Ver. 6. Concubines. Agar and Cetura are here called concubines, (though they were lawful wives, and in other places are so called) because they were of an inferior degree: and such in Scripture are usually called concubines. Ch. — The solemnities of marriage were omitted on these occasions, and the children were not entitled to a share in the inheritance. Jacob’s two wives consented that all his children, by their handmaids, should be placed on the same footing with their own. C. — Abraham contented himself with making suitable presents to the children, whom he had by these secondary wives, reserving the bulk of his property to Isaac. G. xxiv. 36. He also provided for their establishment himself, that there might be no contest after his departure.

Ver. 8. Good old age. Because well spent: though he lived not so long as many of the wicked; decaying not by any violent disorder, but dropping off like a ripe apple. — Being full. The Heb. does not express of what; but the Sam. Chal. Sept. Syr. and Arab. agree with the Vulgate. See C. xxxv. 29. H. — Days, not years, as Protestants wrongfully interpolate. Kennicott. — His people, the saints of ancient days, in limbo; while his body was placed near the remains of his wife, by the pious attention of his two chief sons, attended by their other brethren. H. — The life of Abraham was a pattern of all virtues, but particularly of faith; and it was an abridgment of the law. His equal was no where found. Eccli. xliv. 20. C.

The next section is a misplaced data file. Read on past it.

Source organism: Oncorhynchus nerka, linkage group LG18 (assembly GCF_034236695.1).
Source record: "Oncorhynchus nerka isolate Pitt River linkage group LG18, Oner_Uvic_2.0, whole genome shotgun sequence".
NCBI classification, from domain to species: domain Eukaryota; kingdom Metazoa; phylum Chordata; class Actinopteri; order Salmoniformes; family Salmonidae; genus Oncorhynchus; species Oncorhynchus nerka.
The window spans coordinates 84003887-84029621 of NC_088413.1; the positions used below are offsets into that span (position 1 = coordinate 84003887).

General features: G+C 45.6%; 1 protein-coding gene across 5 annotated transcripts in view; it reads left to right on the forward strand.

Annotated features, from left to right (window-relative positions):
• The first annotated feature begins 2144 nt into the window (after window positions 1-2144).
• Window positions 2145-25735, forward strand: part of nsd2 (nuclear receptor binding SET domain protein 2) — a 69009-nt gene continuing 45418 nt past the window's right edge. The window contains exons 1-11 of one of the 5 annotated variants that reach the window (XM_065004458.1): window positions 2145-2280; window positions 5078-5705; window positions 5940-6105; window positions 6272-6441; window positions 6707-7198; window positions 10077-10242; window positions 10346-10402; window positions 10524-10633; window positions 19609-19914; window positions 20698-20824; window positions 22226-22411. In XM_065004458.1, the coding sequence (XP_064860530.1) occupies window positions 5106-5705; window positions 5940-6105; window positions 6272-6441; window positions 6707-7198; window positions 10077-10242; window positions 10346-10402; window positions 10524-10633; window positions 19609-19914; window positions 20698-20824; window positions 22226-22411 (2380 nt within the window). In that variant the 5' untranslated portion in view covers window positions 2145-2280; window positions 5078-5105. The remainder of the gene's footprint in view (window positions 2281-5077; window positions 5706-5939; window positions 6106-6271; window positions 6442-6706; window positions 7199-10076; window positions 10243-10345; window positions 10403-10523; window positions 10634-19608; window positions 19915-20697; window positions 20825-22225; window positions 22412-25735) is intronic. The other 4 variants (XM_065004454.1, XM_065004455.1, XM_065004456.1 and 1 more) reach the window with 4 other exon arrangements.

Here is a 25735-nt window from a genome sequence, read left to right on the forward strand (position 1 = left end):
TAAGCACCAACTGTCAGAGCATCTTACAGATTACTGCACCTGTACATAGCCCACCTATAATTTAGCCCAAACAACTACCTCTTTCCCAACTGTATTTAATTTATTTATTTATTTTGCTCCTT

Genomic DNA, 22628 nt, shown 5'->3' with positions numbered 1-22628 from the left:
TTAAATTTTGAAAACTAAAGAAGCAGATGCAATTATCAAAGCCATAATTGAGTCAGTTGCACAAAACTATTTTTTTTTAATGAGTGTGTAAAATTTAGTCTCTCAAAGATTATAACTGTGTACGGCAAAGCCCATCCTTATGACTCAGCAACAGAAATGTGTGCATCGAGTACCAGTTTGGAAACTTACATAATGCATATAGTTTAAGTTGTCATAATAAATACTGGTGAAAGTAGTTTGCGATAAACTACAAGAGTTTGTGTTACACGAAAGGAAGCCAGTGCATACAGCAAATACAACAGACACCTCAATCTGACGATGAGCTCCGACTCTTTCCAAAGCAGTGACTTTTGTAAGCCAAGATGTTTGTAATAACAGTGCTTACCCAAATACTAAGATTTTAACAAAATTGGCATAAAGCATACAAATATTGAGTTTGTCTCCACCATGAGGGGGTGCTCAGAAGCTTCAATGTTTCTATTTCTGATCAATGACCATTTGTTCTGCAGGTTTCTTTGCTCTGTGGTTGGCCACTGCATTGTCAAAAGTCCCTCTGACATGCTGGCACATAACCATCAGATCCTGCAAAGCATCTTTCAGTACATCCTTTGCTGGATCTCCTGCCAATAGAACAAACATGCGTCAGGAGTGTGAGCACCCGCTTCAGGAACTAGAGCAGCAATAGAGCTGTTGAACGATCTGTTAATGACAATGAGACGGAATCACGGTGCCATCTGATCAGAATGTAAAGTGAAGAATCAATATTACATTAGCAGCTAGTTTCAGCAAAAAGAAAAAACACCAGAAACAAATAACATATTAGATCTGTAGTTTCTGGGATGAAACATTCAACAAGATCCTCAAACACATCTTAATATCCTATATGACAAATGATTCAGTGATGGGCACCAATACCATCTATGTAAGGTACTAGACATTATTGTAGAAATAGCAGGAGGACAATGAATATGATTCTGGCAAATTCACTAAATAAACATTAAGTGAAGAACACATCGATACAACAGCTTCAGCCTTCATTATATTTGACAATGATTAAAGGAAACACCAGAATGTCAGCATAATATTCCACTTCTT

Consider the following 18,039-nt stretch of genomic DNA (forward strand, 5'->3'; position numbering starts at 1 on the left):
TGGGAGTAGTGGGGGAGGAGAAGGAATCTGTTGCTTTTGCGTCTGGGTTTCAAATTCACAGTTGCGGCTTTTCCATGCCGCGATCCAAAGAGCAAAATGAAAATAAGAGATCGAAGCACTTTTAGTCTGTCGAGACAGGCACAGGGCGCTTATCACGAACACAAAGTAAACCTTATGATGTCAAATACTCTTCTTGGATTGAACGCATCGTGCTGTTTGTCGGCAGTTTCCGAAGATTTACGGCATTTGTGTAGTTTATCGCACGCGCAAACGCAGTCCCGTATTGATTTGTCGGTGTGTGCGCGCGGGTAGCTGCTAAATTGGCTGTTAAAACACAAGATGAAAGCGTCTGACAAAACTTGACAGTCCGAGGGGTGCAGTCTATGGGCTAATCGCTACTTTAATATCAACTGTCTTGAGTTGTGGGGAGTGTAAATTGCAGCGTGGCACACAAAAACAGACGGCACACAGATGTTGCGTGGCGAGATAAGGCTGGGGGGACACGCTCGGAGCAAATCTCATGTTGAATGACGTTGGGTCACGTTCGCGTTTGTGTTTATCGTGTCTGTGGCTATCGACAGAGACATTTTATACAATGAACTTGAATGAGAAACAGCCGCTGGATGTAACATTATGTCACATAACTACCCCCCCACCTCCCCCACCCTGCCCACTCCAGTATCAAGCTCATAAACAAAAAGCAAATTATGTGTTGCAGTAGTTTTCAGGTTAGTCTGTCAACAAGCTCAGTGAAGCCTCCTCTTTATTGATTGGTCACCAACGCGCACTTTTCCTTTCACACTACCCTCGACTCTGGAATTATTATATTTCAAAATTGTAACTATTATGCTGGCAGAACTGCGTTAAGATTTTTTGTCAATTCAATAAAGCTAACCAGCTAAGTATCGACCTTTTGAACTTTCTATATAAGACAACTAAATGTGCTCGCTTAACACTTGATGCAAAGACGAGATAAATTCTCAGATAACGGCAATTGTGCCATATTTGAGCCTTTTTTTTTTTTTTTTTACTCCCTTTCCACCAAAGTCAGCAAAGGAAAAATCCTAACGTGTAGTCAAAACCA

Ver. 16. By their castles; or, the castles, towns, and tribes of principal note, received their names from these twelve princes, or phylarks, whose authority is still recognized among all the tribes of the Arabs. Thevenot. H. — The towns of these people were easily built, and more easily destroyed; for they consisted only of tents. Jer. xlix. 31. Their castles were perhaps only sheep-folds, as the original Tiroth may signify; or they were a sort of watch-towers, to prevent the sudden attack of an invading enemy, and to serve also for a retreat. C.

Ver. 18. In the presence, &c. As he was the eldest, so he died first; having lived unmolested and fearless among his father’s children. G. xvi. 12. C.

Ver. 21. Barren. They had been married 20 years, (v. 26.) during which time, S. Chrysostom says, Isaac had earnestly besought the Lord, (M.) and obtained by prayer what God long before decreed. See S. Greg. Dial. i. 8. W.

Ver. 22. To be so. That is, if I must die, and my children also. She feared the worst; and immediately had recourse to the Lord, either in her oratory, or at one of his altars erected by Abraham; and received a gracious answer from him by means of an angel. H. — Others think she consulted Melchisedech at Mount Moria. M.